IDEAS home Printed from https://ideas.repec.org/a/eee/pacfin/v45y2017icp91-102.html
   My bibliography  Save this article

The impact of latency sensitive trading on high frequency arbitrage opportunities

Author

Listed:
  • Frino, Alex
  • Mollica, Vito
  • Webb, Robert I.
  • Zhang, Shunquan

Abstract

This study examines the duration, frequency and profitability of potential high frequency arbitrage strategies between the share price index futures contract and an exchange-traded fund (ETF) written on the S&P/ASX200 constituent securities traded on the Australian Securities Exchange (ASX). We find the frequency and profitability of potential arbitrage opportunities are greater during volatile and high turnover periods—other things equal. We examine the impact of increased competition in high frequency trading (HFT) by identifying the number of ‘co-location connections’ utilized in the ASX's minimum latency liquidity center. We document an increase in the frequency, duration and value (albeit small) of index arbitrage profit opportunities with increased HFT connections. Our results are robust to the inclusion of transaction costs. We conclude that increased HFT activity in markets increases trade execution risk associated with arbitrage (or legging risk) which in turn increases mispricing in markets.

Suggested Citation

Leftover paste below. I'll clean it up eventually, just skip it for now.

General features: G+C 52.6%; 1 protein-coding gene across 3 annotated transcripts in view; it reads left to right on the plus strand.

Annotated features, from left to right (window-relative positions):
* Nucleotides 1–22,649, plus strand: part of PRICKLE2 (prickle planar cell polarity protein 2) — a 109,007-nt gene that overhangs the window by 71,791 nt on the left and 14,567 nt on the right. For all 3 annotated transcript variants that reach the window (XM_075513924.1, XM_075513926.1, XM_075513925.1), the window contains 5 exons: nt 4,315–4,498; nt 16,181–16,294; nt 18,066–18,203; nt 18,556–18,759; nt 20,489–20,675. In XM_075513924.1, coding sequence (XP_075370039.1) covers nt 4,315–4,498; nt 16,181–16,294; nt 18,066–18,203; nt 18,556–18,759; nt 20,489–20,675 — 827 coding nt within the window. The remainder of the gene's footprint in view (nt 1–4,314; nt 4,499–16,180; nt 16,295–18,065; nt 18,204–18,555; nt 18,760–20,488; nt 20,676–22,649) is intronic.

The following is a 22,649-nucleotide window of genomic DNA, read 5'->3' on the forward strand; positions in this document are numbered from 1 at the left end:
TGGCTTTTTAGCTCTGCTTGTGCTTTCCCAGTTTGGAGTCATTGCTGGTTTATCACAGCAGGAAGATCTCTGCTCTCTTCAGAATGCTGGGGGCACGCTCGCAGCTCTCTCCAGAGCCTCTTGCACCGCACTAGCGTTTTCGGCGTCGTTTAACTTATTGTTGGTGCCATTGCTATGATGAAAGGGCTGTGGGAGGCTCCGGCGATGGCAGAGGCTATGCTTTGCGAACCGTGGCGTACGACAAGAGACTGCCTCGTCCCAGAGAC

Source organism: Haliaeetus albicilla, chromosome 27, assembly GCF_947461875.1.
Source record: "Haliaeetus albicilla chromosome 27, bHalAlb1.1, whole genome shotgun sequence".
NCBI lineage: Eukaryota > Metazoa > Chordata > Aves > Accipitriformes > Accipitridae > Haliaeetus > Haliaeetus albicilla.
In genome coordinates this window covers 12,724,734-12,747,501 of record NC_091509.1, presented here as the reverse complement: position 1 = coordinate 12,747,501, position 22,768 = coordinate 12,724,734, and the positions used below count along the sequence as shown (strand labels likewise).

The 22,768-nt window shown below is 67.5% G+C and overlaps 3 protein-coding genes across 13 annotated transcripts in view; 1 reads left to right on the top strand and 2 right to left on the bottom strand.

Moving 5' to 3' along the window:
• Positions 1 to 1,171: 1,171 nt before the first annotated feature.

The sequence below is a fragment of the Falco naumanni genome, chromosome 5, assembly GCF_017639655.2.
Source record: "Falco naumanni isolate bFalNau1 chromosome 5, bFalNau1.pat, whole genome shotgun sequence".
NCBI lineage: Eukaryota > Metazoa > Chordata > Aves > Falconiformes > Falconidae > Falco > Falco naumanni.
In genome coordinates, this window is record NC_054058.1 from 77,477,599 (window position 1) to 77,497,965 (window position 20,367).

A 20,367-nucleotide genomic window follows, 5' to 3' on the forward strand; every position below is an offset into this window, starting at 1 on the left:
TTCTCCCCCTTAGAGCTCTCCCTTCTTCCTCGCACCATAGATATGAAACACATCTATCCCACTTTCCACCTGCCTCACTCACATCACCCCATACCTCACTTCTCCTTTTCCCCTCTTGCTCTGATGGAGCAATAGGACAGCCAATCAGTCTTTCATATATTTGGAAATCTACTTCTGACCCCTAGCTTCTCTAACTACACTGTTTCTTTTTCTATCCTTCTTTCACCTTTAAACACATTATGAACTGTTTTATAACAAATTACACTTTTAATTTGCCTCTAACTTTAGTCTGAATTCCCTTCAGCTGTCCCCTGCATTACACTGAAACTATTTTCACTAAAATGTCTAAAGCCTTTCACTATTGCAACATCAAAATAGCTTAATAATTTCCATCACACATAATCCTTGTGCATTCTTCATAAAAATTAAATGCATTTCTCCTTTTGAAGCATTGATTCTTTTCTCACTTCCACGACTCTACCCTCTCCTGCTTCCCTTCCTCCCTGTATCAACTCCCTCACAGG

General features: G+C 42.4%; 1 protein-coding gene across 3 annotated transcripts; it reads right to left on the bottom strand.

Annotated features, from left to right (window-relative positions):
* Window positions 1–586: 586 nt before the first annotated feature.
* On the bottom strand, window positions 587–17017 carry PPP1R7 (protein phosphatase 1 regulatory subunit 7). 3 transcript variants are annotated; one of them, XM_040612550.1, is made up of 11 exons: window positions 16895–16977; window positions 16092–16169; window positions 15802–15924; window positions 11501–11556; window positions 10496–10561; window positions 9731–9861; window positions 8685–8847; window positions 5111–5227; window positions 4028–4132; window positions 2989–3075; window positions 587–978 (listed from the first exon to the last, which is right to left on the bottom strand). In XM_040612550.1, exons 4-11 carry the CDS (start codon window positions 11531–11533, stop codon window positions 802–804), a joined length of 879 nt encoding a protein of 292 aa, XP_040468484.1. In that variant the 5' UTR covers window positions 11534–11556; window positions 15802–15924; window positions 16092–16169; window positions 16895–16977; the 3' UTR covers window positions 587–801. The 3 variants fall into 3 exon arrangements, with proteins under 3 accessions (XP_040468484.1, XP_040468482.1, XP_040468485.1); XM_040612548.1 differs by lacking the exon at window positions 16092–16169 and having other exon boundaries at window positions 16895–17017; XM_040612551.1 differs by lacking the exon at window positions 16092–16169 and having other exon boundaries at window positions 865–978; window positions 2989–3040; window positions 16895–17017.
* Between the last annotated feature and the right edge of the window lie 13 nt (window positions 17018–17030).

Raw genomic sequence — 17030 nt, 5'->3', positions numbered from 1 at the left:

• Frino, Alex & Mollica, Vito & Webb, Robert I. & Zhang, Shunquan, 2017. "The impact of latency sensitive trading on high frequency arbitrage opportunities," Pacific-Basin Finance Journal, Elsevier, vol. 45(C), pages 91-102.
  • Handle: RePEc:eee:pacfin:v:45:y:2017:i:c:p:91-102
    DOI: 10.1016/j.pacfin.2016.08.004
    as

    Download full text from publisher

    File URL: http://www.sciencedirect.com/science/article/pii/S0927538X16301020
    Download Restriction: Full text for ScienceDirect subscribers only

    File URL: https://libkey.io/10.1016/j.pacfin.2016.08.004?utm_source=ideas
    LibKey link: if access is restricted and if your library uses this service, LibKey will redirect you to where you can use your library subscription to access this item
    ---><---

    As the access to this document is restricted, you may want to search for a different version of it.

    References listed on IDEAS

    as
    1. Gagnon, Louis & Andrew Karolyi, G., 2010. "Multi-market trading and arbitrage," Journal of Financial Economics, Elsevier, vol. 97(1), pages 53-80, July.
    2. Roman Kozhan & Wing Wah Tham, 2012. "Execution Risk in High-Frequency Arbitrage," Management Science, INFORMS, vol. 58(11), pages 2131-2149, November.